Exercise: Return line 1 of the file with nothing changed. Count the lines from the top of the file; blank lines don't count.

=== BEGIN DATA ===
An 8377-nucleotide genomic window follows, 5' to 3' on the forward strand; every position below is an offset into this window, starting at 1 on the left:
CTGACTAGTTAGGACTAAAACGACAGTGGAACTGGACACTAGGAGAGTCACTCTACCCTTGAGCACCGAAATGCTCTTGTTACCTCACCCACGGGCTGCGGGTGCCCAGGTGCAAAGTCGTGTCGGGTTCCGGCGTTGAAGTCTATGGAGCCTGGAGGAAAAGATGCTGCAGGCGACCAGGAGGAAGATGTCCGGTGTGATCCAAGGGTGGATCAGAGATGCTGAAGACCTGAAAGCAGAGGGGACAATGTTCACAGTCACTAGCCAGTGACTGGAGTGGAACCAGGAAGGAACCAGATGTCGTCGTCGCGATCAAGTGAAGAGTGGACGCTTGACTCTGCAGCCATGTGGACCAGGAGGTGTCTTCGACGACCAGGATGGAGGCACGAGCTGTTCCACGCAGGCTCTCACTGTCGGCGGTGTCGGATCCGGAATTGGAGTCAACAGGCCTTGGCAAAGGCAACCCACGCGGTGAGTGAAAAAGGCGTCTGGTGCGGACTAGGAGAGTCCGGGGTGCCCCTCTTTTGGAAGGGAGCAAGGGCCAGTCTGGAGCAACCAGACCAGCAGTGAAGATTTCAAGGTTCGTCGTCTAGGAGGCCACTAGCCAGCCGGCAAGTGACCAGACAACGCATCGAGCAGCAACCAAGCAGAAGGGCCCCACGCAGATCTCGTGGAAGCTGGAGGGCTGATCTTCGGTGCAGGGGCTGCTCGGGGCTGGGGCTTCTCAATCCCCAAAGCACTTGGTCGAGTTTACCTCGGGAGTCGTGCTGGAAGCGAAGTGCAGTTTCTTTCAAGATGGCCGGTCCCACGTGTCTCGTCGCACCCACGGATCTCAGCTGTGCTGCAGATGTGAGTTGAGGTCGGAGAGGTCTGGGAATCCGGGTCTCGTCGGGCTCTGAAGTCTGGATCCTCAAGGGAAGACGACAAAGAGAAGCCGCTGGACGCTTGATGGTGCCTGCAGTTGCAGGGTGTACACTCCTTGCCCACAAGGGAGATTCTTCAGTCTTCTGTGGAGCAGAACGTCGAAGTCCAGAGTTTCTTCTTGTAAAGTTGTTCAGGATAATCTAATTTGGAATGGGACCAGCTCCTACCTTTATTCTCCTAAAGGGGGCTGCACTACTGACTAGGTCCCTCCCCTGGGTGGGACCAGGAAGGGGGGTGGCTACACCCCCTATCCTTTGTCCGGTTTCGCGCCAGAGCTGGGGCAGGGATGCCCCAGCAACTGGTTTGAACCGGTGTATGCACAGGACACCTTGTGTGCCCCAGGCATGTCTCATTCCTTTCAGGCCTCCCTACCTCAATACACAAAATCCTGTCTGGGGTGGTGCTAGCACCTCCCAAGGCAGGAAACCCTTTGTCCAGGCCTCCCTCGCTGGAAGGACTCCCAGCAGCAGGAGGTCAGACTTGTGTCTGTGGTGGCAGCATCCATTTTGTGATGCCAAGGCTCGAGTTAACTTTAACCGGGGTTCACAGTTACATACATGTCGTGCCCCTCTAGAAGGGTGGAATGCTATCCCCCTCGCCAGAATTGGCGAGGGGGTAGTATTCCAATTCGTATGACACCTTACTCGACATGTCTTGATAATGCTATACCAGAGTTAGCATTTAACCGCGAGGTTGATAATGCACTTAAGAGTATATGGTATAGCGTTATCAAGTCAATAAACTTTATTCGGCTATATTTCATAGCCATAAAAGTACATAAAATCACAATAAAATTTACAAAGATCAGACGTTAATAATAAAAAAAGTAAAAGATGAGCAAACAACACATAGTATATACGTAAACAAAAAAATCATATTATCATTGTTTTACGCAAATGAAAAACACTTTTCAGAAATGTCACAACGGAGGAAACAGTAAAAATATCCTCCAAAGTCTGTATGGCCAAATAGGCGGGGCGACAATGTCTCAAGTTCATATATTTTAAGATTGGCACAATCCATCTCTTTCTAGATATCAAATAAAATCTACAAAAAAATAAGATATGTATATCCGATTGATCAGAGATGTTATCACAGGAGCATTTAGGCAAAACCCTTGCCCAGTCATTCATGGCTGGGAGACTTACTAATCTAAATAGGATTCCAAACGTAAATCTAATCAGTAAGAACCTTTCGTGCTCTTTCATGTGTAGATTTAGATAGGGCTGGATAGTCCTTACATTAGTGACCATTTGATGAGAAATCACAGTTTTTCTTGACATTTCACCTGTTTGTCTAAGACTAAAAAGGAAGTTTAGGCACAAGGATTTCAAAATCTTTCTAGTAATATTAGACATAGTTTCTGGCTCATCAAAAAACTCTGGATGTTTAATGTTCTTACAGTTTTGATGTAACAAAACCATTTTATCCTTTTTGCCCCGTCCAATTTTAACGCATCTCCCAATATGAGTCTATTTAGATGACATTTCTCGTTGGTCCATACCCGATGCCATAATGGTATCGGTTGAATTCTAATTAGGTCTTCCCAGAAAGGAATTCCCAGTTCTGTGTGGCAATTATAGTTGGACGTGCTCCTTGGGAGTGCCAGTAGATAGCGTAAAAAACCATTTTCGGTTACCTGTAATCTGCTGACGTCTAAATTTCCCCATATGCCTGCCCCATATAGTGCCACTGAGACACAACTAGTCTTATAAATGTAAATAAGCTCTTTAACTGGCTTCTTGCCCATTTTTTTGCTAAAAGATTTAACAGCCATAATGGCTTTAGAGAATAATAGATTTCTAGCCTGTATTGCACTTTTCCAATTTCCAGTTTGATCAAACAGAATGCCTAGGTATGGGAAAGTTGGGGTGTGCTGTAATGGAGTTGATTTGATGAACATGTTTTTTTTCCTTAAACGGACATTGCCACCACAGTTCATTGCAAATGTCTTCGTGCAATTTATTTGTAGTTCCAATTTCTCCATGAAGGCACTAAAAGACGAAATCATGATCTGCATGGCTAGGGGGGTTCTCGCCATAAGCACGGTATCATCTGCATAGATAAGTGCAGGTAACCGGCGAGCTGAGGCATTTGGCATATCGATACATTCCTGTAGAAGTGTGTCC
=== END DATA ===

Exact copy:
An 8377-nucleotide genomic window follows, 5' to 3' on the forward strand; every position below is an offset into this window, starting at 1 on the left: